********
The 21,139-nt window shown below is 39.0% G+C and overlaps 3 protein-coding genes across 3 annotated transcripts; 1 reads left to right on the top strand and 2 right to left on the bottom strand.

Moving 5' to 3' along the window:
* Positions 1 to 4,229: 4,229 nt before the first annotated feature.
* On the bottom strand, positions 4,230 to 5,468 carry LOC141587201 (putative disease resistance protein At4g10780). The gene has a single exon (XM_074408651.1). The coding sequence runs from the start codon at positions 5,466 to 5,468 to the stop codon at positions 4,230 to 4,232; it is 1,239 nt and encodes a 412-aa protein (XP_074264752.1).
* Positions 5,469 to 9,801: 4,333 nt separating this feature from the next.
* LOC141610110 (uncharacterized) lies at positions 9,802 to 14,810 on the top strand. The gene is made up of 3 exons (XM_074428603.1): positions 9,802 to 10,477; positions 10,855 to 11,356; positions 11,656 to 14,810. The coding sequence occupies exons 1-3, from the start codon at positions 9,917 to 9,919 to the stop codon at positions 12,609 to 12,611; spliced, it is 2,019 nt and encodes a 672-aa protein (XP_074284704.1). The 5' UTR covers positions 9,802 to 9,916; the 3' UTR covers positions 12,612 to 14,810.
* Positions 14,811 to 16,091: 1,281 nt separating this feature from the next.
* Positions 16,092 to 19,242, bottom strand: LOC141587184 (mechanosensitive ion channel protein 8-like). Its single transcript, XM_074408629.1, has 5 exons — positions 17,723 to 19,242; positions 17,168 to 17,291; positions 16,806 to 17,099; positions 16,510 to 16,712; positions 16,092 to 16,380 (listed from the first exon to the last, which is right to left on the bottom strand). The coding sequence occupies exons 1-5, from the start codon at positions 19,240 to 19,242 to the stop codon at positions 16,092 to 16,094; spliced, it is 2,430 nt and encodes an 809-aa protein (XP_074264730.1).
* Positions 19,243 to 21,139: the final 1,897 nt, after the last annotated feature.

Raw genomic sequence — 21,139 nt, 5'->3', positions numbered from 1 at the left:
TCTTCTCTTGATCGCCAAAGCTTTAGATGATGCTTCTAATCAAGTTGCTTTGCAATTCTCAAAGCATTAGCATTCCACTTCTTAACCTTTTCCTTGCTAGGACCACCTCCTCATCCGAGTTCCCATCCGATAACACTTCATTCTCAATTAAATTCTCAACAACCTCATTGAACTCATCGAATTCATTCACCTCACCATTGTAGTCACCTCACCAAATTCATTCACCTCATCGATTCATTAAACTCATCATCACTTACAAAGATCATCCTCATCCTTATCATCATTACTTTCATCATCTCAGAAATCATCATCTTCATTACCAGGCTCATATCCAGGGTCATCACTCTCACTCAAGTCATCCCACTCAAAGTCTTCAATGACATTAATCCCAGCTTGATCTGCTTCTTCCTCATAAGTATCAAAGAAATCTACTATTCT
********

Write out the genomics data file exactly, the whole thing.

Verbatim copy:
The 21,139-nt window shown below is 39.0% G+C and overlaps 3 protein-coding genes across 3 annotated transcripts; 1 reads left to right on the top strand and 2 right to left on the bottom strand.

Moving 5' to 3' along the window:
* Positions 1 to 4,229: 4,229 nt before the first annotated feature.
* On the bottom strand, positions 4,230 to 5,468 carry LOC141587201 (putative disease resistance protein At4g10780). The gene has a single exon (XM_074408651.1). The coding sequence runs from the start codon at positions 5,466 to 5,468 to the stop codon at positions 4,230 to 4,232; it is 1,239 nt and encodes a 412-aa protein (XP_074264752.1).
* Positions 5,469 to 9,801: 4,333 nt separating this feature from the next.
* LOC141610110 (uncharacterized) lies at positions 9,802 to 14,810 on the top strand. The gene is made up of 3 exons (XM_074428603.1): positions 9,802 to 10,477; positions 10,855 to 11,356; positions 11,656 to 14,810. The coding sequence occupies exons 1-3, from the start codon at positions 9,917 to 9,919 to the stop codon at positions 12,609 to 12,611; spliced, it is 2,019 nt and encodes a 672-aa protein (XP_074284704.1). The 5' UTR covers positions 9,802 to 9,916; the 3' UTR covers positions 12,612 to 14,810.
* Positions 14,811 to 16,091: 1,281 nt separating this feature from the next.
* Positions 16,092 to 19,242, bottom strand: LOC141587184 (mechanosensitive ion channel protein 8-like). Its single transcript, XM_074408629.1, has 5 exons — positions 17,723 to 19,242; positions 17,168 to 17,291; positions 16,806 to 17,099; positions 16,510 to 16,712; positions 16,092 to 16,380 (listed from the first exon to the last, which is right to left on the bottom strand). The coding sequence occupies exons 1-5, from the start codon at positions 19,240 to 19,242 to the stop codon at positions 16,092 to 16,094; spliced, it is 2,430 nt and encodes an 809-aa protein (XP_074264730.1).
* Positions 19,243 to 21,139: the final 1,897 nt, after the last annotated feature.

Raw genomic sequence — 21,139 nt, 5'->3', positions numbered from 1 at the left:
TCTTCTCTTGATCGCCAAAGCTTTAGATGATGCTTCTAATCAAGTTGCTTTGCAATTCTCAAAGCATTAGCATTCCACTTCTTAACCTTTTCCTTGCTAGGACCACCTCCTCATCCGAGTTCCCATCCGATAACACTTCATTCTCAATTAAATTCTCAACAACCTCATTGAACTCATCGAATTCATTCACCTCACCATTGTAGTCACCTCACCAAATTCATTCACCTCATCGATTCATTAAACTCATCATCACTTACAAAGATCATCCTCATCCTTATCATCATTACTTTCATCATCTCAGAAATCATCATCTTCATTACCAGGCTCATATCCAGGGTCATCACTCTCACTCAAGTCATCCCACTCAAAGTCTTCAATGACATTAATCCCAGCTTGATCTGCTTCTTCCTCATAAGTATCAAAGAAATCTACTATTCT